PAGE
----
Of course the most noticeable feature of Hendricks' tricked out high-country hauler is the paint. The striking black-and-red scheme-which is hands down the best looking 208B paint job I've seen-was done by West Star Aviation at Grand Junction, which has an extensive completions shop of its own.
Hendricks' Caravan is unlike any other in the world, so it only follows that its panel should be something special, and it is. There is no factory PFD option for the airplane yet, though I'd wager that that situation will change soon, so Hendricks opted for the colorful and capable Chelton Flight Systems EFIS flat-panel LCDs for the left side. The dual "tube" system features head-up display-style symbology, a virtual 3-D presentation, TAWS and highway-in-the-sky fly-through boxes for guidance. There are loads of other instruments, including dual Garmin GNS530s, a Bendix/King autopilot and multifunction display and, perhaps most importantly, dual cup holders. Yingling was in charge of the avionics installation.
I hadn't met Deanna yet, though we'd spoken on the phone several times. Still, I figured it was a pretty good bet that the purposefully striding woman with the Caravan keys in her hand was likely to be her, and I was right. It was just barely six a.m. as we headed across the West Star ramp to the unmistakable black-and-red behemoth waiting for us on the ramp. Deanna had already preflighted the airplane, so we climbed aboard, fired it up and taxied out for a little early morning aviating. It was cool out and we were light, so we gave back about 9,000 feet or so of the 10,500-foot Runway 11/29 had to offer and turned right toward the higher ground off to the south and then west.
As we headed toward the ranch over terrain onto which it would be impossible to gracefully deadstick in an 8,700-pound glider, the appeal of the famously reliable PT-6 became abundantly clear. There is the occasional logging road or rough cleared patch of ground, but that's as good as it gets.
After we'd flown for 20 minutes or so, Deanna pointed out the ranch, which I didn't see right off, and then the runway, which I saw right away. We descended to roughly pattern altitude and overflew the strip, checking out the new, larger sock as we went. Deanna told me that the west runway, the favored direction, often has a light tailwind even when the sock is limp. We made the tight turn in the canyon, and headed downwind. Onto base, you descend below a small ridge rising off the southeast end of the strip, and fly the outflow of the alluvial fans that lead conveniently to the runway end. We were a little fast over the ground on final-that little tailwind was indeed there that morning-and we touched down several hundred feet down the runway before Deanna gave the prop just a little touch of beta and we were stopped and backtaxiing with plenty of bluegrass to spare.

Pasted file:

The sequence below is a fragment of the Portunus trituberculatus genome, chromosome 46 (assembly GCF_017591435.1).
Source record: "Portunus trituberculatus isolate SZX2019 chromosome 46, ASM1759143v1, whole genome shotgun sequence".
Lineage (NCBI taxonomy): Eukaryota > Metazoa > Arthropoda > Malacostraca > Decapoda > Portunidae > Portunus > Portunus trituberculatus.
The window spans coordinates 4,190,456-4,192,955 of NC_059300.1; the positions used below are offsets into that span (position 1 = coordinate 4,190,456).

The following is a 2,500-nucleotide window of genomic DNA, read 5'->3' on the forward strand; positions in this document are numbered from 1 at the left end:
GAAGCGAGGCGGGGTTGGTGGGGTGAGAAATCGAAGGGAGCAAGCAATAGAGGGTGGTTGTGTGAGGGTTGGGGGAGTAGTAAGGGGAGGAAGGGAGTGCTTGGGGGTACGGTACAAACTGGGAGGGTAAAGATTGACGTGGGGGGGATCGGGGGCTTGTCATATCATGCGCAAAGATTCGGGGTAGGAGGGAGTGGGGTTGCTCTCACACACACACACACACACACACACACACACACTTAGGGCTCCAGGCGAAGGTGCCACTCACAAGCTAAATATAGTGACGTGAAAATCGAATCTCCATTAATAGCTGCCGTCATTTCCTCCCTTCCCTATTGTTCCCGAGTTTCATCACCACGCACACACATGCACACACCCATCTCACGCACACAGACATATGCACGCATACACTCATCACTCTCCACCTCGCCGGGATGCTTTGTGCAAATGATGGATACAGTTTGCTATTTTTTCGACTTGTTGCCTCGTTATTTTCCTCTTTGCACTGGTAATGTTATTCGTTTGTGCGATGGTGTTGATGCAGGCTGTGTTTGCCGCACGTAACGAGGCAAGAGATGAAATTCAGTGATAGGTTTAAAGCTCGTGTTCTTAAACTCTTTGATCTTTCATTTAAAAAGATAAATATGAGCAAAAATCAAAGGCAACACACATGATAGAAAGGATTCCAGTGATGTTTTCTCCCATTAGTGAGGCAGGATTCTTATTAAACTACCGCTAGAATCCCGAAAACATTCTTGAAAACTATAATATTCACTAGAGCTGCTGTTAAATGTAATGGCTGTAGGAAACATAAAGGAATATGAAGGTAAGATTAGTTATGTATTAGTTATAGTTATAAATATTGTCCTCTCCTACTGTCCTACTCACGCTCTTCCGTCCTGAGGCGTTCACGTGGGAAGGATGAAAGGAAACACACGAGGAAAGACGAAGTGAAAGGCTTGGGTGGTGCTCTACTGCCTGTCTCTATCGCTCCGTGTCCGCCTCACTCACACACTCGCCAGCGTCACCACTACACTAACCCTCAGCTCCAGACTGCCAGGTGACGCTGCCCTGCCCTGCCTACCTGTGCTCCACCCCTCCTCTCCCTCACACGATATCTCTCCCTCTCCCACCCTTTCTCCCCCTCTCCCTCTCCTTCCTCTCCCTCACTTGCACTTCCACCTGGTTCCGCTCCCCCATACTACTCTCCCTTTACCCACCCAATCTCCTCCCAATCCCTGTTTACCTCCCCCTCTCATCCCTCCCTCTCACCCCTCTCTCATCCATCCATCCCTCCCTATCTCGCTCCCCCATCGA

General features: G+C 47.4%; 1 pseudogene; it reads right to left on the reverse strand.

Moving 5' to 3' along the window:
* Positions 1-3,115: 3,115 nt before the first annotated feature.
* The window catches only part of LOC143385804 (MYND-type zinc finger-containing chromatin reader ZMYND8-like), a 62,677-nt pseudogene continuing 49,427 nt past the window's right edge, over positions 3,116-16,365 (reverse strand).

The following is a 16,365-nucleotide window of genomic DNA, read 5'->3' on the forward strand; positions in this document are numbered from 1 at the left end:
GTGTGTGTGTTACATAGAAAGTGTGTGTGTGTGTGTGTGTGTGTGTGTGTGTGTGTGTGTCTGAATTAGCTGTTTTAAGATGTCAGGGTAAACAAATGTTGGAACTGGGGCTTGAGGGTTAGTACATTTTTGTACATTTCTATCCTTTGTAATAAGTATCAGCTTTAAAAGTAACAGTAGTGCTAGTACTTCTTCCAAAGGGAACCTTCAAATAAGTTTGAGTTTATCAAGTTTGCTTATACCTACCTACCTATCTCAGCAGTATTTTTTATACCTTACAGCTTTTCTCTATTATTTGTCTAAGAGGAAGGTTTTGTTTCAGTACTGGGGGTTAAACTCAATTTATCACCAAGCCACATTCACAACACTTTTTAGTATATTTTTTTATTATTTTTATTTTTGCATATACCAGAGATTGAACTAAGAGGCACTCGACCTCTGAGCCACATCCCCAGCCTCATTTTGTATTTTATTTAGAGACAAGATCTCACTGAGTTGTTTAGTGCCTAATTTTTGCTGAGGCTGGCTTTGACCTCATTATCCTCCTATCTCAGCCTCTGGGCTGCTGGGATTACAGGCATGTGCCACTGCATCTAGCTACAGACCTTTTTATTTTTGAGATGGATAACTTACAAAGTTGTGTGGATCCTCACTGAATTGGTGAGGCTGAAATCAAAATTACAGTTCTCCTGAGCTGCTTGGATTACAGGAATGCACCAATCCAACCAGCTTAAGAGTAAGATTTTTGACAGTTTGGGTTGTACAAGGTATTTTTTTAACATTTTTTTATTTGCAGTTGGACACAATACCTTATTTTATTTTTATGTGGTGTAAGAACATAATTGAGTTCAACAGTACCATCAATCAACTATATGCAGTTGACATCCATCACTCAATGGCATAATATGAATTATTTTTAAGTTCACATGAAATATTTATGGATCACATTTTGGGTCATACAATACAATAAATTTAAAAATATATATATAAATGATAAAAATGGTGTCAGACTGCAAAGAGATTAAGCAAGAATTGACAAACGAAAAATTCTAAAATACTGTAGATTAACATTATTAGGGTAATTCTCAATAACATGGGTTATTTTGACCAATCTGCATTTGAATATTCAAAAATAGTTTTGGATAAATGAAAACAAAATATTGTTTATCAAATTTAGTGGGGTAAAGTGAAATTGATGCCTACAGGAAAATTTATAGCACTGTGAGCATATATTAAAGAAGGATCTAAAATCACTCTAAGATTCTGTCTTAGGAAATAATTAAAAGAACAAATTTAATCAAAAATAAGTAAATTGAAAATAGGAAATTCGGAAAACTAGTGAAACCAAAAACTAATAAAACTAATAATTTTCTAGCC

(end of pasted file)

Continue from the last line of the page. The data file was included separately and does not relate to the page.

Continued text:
After photos, Deanna and I headed back to Grand Junction the long way in the Caravan, an airplane that many have said flies as easy as a 182. After flying the 208B a bit, I think that comparison does the Caravan a disservice. It may look big and boxy, but it's not even remotely truck-like in its flying manners. It is, in short, one of the best flying airplanes I've ever had the chance to handle. With the Oasis treatment in back, it sure is comfy, but I'd never willingly give up a front row seat in this airplane for one without a yoke. Heading back to Grand Junction, we followed the Colorado upstream, flying low and enjoying the sights. What a blast.
When we got back to GJT, the Cherokee Six, a pretty good back-country airplane in its own right, was parked on the ramp at West Star near where Deanna dropped me off, and she complimented me on it. So to be polite I offered to trade airplanes with her, maybe not for good but at least for a couple of weeks. On behalf of her boss, she graciously declined the offer.
Oh well, maybe next dream.